Homesickness is common for people moving away for the first time to go to university
Read Jack Brown's top tips for beating homesickness when it strikes!
The number 42 seems apparent when talking about my life as a student...
I went to university straight from sixth-form, as a fresh-faced 18-year-old, to study engineering in the middle of Shropshire. The sense of community within the campus of about 5,000 students was great, however, being in the middle of nowhere with the nearest town a few miles away with one dingy club, two pubs, and a cooperative food shop, meant at times you felt isolated.
I was fortunate enough to own a car, which allowed me to head home as and when (within reason) I wanted. However, the comforts of home seemed a million miles away when bogged down with assignments on the efficiency of a tractors and combine harvesters, and exams on logarithms, cohesion and friction calculations...
I became incredibly homesick within the first week. My mum would say stop worrying, dad would say come home and Grandma had no idea whatsoever…But I eventually overcame this by the distraction of my friends and the road trip to the cooperative to get Ben and Jerry’s and a slab of chocolate (so much for the gym).
After half the year, I decided pure maths was no longer for me. Let’s say I prefer the ‘Heath Robinson’ and tinkering around with the car sort of engineering to finding the answer to the tensile stress and strain of steel! So, I returned home where I managed to get myself a job at John Lewis. I spent almost a year working on the shop floor, doing anything from Sales and Merchandising to installing washing machines. However, within 42 hours university had once again become an option. I needed my independence back.
I chose to do a Business Marketing course at MMU. I thoroughly enjoy living in Manchester and studying at MMU where there is never a dull moment. There is plenty to do when not doing assignments, plus, my Residential Advisor Role gives me the opportunity to interact with students, organise events and create good networks such as the local PCSO’s and sustainability team. I try and balance this with my role as Duty Manager at the local Waitrose, keeping my fitness up at the gym, volunteering at a Victorian water works (keeping the inner engineer alive), and seeing friends. This (minus sleeping) probably equates to a 42 hour week.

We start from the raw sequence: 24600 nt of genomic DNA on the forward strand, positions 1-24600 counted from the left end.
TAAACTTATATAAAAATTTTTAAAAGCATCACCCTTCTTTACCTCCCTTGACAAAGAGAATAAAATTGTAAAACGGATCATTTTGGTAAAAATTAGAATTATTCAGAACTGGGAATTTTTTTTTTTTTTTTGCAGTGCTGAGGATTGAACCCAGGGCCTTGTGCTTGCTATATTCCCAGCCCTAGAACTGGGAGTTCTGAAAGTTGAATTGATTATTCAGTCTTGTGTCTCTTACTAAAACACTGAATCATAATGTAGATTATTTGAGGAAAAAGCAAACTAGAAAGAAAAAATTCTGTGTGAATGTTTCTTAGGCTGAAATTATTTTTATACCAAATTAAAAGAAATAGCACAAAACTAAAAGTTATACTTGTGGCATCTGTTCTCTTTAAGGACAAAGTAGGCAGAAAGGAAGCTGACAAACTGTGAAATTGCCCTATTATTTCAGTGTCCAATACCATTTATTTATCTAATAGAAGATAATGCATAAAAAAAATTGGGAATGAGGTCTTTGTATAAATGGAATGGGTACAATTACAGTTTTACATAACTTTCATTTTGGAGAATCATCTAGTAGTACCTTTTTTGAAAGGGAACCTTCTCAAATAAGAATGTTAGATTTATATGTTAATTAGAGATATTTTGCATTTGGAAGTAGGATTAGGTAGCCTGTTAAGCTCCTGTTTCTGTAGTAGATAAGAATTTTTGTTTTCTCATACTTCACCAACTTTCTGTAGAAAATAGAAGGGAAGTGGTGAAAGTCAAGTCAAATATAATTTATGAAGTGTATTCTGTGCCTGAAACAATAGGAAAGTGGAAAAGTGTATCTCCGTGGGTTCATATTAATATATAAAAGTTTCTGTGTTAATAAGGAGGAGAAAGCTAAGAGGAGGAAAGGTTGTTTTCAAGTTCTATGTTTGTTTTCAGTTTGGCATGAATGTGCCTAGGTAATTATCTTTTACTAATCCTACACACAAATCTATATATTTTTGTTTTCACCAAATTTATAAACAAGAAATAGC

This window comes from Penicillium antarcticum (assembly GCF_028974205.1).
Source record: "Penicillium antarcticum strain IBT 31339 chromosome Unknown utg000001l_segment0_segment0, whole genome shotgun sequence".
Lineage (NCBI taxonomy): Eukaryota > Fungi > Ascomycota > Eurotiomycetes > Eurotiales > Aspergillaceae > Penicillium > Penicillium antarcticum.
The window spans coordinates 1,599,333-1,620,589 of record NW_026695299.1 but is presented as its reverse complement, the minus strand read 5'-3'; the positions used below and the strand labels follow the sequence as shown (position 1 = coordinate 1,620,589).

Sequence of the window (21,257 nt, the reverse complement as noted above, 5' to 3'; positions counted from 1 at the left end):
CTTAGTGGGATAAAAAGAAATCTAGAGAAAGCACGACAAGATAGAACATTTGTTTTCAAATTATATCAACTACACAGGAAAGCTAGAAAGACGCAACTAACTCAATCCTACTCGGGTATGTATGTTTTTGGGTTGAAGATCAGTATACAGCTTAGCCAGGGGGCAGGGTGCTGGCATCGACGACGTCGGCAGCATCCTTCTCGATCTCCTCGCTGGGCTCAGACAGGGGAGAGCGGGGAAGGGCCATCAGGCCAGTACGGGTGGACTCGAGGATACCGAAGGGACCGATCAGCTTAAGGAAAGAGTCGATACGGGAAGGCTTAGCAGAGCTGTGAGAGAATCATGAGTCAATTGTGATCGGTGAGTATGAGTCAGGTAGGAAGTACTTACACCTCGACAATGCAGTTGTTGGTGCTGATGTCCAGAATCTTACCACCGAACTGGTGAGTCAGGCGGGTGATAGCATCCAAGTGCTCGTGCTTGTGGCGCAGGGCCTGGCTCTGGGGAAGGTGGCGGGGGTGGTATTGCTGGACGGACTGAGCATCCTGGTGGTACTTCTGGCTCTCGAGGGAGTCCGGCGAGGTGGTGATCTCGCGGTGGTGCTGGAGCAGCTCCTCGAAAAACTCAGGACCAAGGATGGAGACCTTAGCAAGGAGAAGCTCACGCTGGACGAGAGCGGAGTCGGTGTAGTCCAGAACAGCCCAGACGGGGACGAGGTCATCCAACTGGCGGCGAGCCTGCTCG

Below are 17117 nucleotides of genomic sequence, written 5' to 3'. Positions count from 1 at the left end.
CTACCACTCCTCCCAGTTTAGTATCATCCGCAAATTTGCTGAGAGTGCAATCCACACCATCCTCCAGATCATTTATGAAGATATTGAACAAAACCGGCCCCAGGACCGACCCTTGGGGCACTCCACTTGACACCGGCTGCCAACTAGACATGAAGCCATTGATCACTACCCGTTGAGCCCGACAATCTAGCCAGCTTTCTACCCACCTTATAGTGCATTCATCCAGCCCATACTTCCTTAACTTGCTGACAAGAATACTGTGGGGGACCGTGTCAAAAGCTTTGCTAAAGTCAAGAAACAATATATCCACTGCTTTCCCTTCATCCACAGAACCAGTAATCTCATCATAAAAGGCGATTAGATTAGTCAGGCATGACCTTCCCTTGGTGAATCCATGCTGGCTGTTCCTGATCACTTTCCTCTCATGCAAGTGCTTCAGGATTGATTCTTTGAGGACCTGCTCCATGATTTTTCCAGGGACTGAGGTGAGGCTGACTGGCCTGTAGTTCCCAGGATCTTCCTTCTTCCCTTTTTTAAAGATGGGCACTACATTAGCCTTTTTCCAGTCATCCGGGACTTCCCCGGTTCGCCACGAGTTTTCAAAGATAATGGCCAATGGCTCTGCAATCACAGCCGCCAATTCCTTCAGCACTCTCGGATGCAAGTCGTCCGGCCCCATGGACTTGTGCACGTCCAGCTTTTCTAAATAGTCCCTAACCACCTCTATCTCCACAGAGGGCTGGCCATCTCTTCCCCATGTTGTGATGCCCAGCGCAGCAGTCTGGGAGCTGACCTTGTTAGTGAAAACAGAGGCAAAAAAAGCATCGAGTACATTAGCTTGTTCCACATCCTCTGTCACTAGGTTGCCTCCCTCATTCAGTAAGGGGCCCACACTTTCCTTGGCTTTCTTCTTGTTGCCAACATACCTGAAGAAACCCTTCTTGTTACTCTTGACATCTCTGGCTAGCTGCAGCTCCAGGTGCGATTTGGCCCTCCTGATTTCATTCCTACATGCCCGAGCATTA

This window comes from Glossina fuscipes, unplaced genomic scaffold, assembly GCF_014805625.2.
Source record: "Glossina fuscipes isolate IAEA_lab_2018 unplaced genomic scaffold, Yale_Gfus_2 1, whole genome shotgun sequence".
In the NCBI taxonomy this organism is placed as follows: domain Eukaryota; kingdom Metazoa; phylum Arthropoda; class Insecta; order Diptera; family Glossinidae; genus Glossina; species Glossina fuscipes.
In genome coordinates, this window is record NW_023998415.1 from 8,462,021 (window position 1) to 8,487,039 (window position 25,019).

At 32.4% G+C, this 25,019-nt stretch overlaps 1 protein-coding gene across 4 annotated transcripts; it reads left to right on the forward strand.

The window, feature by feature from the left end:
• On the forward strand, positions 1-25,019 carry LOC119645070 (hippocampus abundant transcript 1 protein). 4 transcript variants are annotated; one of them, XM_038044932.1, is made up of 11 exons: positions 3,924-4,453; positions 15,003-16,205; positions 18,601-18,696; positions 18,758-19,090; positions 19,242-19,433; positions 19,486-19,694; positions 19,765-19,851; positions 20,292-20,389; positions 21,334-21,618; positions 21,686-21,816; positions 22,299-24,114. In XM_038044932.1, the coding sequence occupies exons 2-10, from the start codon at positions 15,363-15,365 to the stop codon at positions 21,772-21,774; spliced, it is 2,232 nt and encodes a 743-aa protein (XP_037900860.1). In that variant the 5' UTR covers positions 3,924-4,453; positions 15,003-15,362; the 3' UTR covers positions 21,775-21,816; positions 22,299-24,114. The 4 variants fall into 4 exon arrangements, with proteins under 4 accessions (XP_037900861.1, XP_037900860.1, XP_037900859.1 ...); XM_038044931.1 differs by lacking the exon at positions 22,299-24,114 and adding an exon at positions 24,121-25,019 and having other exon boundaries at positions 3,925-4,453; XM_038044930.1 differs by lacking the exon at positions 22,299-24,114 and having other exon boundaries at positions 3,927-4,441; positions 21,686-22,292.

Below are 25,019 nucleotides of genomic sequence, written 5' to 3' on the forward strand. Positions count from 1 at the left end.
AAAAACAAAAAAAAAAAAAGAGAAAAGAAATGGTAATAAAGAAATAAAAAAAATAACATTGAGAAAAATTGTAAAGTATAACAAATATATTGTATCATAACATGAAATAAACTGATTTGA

The start to my second year at MMU was difficult. Within the first month my grandma was diagnosed with vascular dementia. This meant we had to move her into a Nursing Home, and I had to help out when I could get back home to Nottinghamshire. Around 42 days later, my mum was diagnosed with stage 3/4 breast cancer, which made that feeling of needing to be home ever more present. She lives on her own, and being an only child meant the duty I felt I had to fulfil was greater than ever. The initial shock was difficult to deal with in the first 42 hours with the prospect of not knowing how she would react to the chemotherapy or what sort of time scale she has left.
In many respects, being an only child does toughen you up. You can’t run away from the situation, you simply have to face your fears, deal with them, and hope for the best. I am fortunate that my home is never far away, I mean, what’s a 2.4 hour train journey home, compared to a flight to the other side of the world which could take 42 hours?
So, my advice to anyone is to treat life as it comes, enjoy it and make the most of the time you are at university with your friends. Missing home is not the be all and end all, no matter how close or far away you are from home comforts. Look forward to going home and seeing relatives, the cat, dog, hamster, and snake, make the most of the time you are at home which usually falls on a weekend, and probably equates to 42 hours.
If you don’t take anything from this, the following quote may answer some of your queries. “The answer to the ultimate question of life, the universe and everything is 42” (Douglas Adams; The Hitchhikers Guide to the Galaxy). Read the book and watch the film when you have a spare 42 minutes, hours or days.
Jack’s Top Tips for beating homesickness:
- Keep busy- Get a part-time job, explore your town or city with friends, and never turn down an opportunity to socialise.
- Talk about your problems- With friends, flatmates or your Residential Advisor.
- Look forward to going home and spending time with family- Why not get your mates to come to Manchester and visit you?
- During holidays plan a busy schedule for when you get back- Go out for food with your flatmates, watch a film with friends or catch up on that work you need to do!